American adults already had trouble sleeping even before Mean Mr. Corona arrived. The ubiquity of cellphones, tablets, and other lively distractions for years has undermined many people’s ability to catch certain Z’s.
The Centers for Disease Control and Prevention says that before the pandemic, one third of American adults did not sleep the recommended seven hours or more each night.
Southern Californians especially struggle to fall asleep, with up to 37% of adults not getting at least seven hours of sleep, according to CDC data.
This has only been exacerbated by the pandemic.
Jerome Siegel, director of the Center for Sleep Research at UCLA, told me that the flexible hours that come with working from home have to some extent transformed us into a nation of light sleepers.
“You can keep all the hours you want, as long as you’re doing your job,” he said, observing that he now receives emails from his colleagues in the middle of the night.
“If things stay that way,” Siegel said, “then, yes, I can see how that would reconnect people to develop new, possibly worse, sleep patterns in the long run.”
Other sleepers, while acknowledging that things aren’t so good right now, say that too will pass.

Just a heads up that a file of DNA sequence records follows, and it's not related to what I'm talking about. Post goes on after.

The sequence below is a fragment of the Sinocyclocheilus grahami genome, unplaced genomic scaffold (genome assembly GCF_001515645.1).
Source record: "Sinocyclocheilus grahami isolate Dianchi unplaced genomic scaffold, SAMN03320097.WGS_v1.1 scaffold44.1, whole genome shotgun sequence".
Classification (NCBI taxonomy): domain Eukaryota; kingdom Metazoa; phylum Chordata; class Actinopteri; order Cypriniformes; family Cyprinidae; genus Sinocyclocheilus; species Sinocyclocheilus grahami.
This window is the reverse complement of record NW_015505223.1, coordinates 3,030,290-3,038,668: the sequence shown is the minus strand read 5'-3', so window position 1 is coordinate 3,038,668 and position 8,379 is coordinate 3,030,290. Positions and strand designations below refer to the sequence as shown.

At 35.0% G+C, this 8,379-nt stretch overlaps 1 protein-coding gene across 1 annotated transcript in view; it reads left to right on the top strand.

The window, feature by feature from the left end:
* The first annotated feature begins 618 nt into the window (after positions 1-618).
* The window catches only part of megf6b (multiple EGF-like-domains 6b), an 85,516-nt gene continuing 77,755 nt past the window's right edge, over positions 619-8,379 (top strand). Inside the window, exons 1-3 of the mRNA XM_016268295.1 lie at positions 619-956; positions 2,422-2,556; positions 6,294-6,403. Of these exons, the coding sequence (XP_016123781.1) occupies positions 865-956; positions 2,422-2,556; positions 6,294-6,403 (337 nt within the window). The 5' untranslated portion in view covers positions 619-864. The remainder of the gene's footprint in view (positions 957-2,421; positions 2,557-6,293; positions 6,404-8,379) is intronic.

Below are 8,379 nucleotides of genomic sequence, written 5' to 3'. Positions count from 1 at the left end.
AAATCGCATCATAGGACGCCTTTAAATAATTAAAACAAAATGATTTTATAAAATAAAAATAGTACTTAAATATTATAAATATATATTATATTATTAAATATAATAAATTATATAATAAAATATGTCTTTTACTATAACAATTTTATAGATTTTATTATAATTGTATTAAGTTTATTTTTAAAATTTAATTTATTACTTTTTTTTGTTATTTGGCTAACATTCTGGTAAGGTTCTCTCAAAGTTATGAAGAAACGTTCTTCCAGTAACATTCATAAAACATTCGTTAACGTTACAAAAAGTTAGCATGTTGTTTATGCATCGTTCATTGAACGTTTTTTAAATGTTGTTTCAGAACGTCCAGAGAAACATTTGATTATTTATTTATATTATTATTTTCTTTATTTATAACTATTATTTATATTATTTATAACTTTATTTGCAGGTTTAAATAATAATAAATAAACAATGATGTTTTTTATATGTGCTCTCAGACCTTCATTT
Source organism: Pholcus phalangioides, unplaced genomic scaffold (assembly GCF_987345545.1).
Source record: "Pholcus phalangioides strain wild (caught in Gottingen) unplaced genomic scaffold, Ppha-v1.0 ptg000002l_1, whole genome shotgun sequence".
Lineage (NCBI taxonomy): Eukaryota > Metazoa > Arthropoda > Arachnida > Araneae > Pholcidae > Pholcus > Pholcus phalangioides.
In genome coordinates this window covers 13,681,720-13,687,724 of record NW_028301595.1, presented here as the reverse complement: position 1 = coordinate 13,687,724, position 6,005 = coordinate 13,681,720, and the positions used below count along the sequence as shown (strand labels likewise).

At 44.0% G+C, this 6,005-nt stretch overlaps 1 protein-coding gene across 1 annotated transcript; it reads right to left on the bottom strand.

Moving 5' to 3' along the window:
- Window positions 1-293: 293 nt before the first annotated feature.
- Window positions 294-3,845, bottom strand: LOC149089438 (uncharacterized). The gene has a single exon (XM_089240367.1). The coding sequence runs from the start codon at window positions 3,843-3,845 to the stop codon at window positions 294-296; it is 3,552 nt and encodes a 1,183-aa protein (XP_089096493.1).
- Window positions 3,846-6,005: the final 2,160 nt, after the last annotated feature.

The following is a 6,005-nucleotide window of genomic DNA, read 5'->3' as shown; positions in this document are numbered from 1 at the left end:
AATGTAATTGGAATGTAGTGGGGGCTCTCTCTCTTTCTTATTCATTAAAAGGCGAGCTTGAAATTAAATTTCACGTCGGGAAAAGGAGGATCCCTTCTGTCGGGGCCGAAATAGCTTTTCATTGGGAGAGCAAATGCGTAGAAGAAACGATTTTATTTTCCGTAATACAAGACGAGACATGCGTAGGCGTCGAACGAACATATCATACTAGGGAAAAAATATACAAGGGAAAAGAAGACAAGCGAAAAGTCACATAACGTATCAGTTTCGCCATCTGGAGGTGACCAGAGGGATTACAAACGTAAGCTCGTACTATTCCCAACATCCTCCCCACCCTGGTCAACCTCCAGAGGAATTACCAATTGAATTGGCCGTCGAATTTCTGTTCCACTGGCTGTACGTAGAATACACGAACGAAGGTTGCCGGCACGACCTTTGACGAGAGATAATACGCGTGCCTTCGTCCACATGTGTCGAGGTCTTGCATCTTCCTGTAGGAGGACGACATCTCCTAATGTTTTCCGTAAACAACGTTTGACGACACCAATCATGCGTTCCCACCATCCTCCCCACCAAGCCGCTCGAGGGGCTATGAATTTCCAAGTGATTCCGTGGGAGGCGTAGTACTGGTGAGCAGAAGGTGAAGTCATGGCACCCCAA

“From the early days of the pandemic, there was a lot of fear,” said Dr Atul Malhotra, sleep expert at UC San Diego Health. “But I don’t think it will cause permanent damage. I think things will get back to normal. Finally.”
The trick, according to him and others, is to undo the sleep deprivation that has taken root with remote working and schooling.
“During the pandemic, everyone has become a night owl,” said Dr. Rajkumar Dasgupta, USC sleep specialist. “Good sleep is all about structure. People are going to have to reset their circadian rhythms, which is not easy.
Experts advise people to practice what is called good sleep hygiene. Some of these things are common sense, like avoiding caffeine, alcohol, and nicotine before bed.
But as Dasgupta said, good sleep is all about structure. It means fixing your easygoing pandemic habits and reintroducing some discipline.
Here are some tips from the pros for better sleep:
- Get up at the same time every day. This is by far the most effective way to reset your internal clock, although it can leave you feeling groggy on days when sleep has been elusive.
- If you wake up frequently in the middle of the night, try going to bed later and thus reducing your sleep hours in a continuous cycle.
- Maintain a no-gadget rule for the bedroom. Sleep and privacy. Nothing else.
- Take it easy on devices before bed. Anything that emits light or stimulates in any way, including music, will lift your spirits.
- Avoid large meals and exercise before bed.
“And no naps,” said Siegel of UCLA. “Nap is not something healthy humans do. Hunters and gatherers did not take a nap.
This may be the hardest part for me. I was take a nap more often during the pandemic – mainly because I sleep so badly at night.
That will hopefully change when we all get back to the office, at least part-time, and start hunting and gathering again.
This story originally appeared in Los Angeles Times.